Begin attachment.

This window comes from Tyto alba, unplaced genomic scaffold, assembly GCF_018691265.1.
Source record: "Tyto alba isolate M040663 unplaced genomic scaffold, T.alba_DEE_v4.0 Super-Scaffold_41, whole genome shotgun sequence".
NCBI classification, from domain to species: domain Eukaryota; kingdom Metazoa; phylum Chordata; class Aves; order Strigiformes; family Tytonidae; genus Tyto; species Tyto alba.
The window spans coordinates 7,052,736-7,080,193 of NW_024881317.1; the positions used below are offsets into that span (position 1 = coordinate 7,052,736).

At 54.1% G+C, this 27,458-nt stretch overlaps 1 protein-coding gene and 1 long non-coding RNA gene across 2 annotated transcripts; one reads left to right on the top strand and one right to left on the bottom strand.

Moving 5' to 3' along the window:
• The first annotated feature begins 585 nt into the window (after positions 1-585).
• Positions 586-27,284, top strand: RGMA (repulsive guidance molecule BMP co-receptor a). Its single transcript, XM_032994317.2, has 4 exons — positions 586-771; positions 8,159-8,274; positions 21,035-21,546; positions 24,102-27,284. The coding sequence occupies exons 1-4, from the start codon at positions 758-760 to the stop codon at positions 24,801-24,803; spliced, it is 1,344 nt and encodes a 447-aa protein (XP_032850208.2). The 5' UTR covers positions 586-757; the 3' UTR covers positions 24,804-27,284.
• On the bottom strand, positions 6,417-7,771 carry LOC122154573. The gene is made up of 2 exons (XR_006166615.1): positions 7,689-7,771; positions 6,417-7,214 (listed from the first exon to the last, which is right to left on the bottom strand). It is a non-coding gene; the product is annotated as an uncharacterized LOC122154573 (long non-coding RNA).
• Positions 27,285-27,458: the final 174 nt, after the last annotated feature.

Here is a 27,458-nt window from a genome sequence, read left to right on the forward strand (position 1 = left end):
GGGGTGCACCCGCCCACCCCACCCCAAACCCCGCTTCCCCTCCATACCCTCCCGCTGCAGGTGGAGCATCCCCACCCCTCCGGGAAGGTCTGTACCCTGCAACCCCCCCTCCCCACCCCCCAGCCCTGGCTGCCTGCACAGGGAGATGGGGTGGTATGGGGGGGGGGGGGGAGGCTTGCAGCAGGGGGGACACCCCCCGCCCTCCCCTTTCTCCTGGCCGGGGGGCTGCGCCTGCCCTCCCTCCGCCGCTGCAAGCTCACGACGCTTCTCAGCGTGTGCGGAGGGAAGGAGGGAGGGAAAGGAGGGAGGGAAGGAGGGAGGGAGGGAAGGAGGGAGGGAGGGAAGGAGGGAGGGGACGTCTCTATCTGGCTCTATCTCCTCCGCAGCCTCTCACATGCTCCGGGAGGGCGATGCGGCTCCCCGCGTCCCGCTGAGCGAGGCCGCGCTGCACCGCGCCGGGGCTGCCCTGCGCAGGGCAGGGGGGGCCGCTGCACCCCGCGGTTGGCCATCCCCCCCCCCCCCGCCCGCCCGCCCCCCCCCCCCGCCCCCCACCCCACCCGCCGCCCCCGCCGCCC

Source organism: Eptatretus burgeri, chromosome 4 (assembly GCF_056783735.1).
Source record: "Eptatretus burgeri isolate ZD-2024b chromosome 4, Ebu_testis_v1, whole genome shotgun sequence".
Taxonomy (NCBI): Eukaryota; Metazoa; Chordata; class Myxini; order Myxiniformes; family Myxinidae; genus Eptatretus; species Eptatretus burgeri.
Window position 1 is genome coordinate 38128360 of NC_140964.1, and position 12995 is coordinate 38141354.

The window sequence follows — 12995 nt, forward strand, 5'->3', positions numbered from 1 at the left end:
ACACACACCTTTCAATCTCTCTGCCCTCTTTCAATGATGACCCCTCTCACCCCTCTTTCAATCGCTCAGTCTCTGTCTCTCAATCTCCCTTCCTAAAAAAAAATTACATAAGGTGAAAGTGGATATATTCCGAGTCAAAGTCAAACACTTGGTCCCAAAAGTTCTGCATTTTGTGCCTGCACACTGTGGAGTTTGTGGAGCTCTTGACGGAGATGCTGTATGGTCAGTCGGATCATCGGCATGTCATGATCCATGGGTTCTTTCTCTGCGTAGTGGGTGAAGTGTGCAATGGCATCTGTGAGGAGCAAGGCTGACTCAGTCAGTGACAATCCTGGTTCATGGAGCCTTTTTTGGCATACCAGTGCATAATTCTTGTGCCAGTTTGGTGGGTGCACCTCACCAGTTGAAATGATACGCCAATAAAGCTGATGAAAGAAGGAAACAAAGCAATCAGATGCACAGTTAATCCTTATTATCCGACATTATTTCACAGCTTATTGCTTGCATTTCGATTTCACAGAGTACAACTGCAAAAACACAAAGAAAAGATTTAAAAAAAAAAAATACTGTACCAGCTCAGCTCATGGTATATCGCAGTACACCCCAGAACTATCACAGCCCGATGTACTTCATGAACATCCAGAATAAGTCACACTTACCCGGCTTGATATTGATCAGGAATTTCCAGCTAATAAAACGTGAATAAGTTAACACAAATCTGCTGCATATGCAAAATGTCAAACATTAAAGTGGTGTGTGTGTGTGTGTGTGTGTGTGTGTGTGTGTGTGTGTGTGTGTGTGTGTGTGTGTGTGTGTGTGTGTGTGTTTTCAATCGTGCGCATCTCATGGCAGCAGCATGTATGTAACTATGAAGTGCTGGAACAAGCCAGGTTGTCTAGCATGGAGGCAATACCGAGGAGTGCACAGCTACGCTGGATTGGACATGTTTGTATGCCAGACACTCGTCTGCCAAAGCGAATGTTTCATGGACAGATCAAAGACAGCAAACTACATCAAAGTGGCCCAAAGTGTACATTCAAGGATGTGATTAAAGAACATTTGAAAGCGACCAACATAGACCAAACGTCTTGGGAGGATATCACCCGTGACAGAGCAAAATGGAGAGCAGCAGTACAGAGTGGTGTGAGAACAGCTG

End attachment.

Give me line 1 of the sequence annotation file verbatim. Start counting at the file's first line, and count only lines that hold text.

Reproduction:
This window comes from Tyto alba, unplaced genomic scaffold, assembly GCF_018691265.1.